The Untold Truth Of James Brown

Known as the Godfather of Soul, The Hardest Working Man in Show Business, and Mr. Dynamite, among other names, James Brown was a soul and funk icon. He wowed audiences with his charismatic and exuberant performances that showed off his athletic prowess and seemingly undying energy, according to AllMusic. Brown was known for tunes such as "Sex Machine," "Papa's Got a Brand New Bag," "Get Up Offa That Thing," and "I Got You (I Feel Good)."

While Brown won several Grammys, lifetime achievement awards, and other accolades over the course of his career, he lived a turbulent life, which has been documented by his children, wives, and others who knew him well. He came from a broken home, got into trouble with the law on numerous occasions, and had a penchant for beating up the women who loved him the most. Yet he was able to pull himself out of poverty and become one of the most famous singers in the world. Read more about the untold truth of James Brown

James Brown was very poor growing up

Singer James Brown was born on May 3, 1933, in South Carolina. Decades before he became known as "The Godfather of Soul" and turned into a musical dynamo, he had to cope with a troubled childhood, reports Britannica. He was born in a one-room shack, and the midwives thought he was stillborn. His parents split up when he was around 4 years old, and he was raised by his Aunt Honey who ran a brothel in Augusta, Georgia, according to The New York Times. Life for the young boy in the segregated South was difficult. He had no money, and at one point was sent home from school for wearing "insufficient clothes." Some believe Brown later wore flashy costumes on stage as a result of his impoverished upbringing.

As a child, he earned money picking cotton and shining shoes. Brown got in trouble for stealing and fighting, but he also learned how to play instruments and sing gospel music. While attending church and tent revivals, he experienced the gospel scene in which the preachers would get very animated and emphatic during their sermons in order to evoke a reaction from the parishioners. During this period, Brown would sing a little for his classmates and participated in some local competitions. He was influenced by the jazz scene and rhythm and blues. He also enjoyed watching singers and dancers who performed in traveling shows and circuses, according to the Encyclopedia of World Biography.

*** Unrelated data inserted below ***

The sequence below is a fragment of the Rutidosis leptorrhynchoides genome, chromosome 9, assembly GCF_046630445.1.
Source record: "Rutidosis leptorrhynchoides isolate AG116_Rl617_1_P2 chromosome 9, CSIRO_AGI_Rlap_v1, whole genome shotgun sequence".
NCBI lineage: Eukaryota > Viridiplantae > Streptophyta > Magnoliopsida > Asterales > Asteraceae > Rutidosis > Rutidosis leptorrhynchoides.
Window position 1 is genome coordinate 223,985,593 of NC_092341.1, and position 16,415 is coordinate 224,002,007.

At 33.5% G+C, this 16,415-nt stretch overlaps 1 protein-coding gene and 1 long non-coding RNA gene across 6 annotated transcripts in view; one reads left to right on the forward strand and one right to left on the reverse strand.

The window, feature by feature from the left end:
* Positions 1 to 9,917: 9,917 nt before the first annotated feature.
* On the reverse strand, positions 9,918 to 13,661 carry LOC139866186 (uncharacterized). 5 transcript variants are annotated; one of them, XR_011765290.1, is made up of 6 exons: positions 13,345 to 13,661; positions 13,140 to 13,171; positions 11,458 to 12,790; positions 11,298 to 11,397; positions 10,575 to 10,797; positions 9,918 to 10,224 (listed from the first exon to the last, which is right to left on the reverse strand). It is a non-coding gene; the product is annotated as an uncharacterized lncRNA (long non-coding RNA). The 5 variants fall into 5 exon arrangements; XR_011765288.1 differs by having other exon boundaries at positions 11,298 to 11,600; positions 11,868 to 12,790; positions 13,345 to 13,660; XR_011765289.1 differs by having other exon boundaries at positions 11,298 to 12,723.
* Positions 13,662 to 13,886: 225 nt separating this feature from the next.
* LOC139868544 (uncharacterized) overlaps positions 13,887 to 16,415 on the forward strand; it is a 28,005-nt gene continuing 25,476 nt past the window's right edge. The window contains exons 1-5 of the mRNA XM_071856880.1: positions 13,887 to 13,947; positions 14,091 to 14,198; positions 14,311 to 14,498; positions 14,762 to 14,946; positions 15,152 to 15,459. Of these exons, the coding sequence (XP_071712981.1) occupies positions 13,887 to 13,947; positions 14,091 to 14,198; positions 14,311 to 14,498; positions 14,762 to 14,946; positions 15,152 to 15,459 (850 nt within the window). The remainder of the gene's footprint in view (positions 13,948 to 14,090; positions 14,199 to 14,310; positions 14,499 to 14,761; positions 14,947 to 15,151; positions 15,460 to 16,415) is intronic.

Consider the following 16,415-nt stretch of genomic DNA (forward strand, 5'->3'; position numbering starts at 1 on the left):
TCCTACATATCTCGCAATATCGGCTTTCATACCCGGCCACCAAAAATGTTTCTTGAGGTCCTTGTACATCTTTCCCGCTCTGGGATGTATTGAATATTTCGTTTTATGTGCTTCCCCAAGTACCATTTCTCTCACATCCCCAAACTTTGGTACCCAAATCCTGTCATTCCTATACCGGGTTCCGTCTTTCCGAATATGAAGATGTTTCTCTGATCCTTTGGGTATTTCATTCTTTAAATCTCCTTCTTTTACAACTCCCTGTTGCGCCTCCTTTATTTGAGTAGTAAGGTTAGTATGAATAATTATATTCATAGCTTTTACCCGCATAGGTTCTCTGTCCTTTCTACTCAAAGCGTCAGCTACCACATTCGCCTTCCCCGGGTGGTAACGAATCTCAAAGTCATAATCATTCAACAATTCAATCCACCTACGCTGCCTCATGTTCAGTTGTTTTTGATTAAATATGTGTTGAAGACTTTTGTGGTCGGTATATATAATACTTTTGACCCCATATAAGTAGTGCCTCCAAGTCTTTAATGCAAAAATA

He was sent to jail at 15

When he was just 15 years old, James Brown had his first major run in with the law. Police arrested Brown and a few of his companions for breaking into cars, according to Britannica. The teen received a sentence of eight to 16 years in jail, so he potentially could have been imprisoned until the age of 31. However, due to good behavior, he was released after just a three-year stint. He was paroled in Toccoa, Georgia, in 1952, according to JamesBrown.com. And the contacts he made in jail helped him eventually launch a successful career. 

Brown formed a gospel group called the Swanees with a friend named Johnny Terry from prison, according to the Encyclopedia of World Biography. Eventually, they transitioned to the doo-wop sound that was popular in the '50s and changed their name to the Famous Flames, eventually gaining the attention of Little Richard and his manager. They made a demo record and later traveled to Cincinnati, Ohio, to record "Please, Please, Please," which sold three million copies.

James Brown brutally beat up his wives

In her book, "Cold Sweat: My Father James Brown and Me," written by Yamma Brown and Robin Gaby Fisher, Brown's daughter detailed the abuse she experienced firsthand growing up. "The beatings always begin the same way, with the same terrible sounds," according to an excerpt in Vulture. "My parents are in their bedroom, behind closed doors. First comes the boom of my father's voice. 'Dee Dee! God***n it, Dee Dee!' Then I hear what sounds like thunder rolling through the house. That's Mom hitting the wall. I wait for her to scream, but she doesn't. She whimpers. She must have learned long ago that screaming incites him."

Yamma noted that her father didn't beat her or her siblings. Yet she was tortured by the way he used her mother "as a his punching bag." Yamma would get physically ill when her parents fought. She would vomit and shake. She recalled how her mother would close the bedroom door presumably "to spare Deanna and me from seeing her battered."

James Brown's abuse of women didn't stop with just one of his wives. He was arrested on criminal domestic violence charges in 2004 for allegedly pushing his wife, Tomi Rae Brown, during an argument in their South Carolina home, according to Women's eNews. James was also charged with spousal abuse at least three times during his 10-year marriage to Adrienne Brown. In one of those instances, he brutally beat Adrienne using a mop handle and fired a rifle at her car. All the charges were eventually dropped.

His children feared him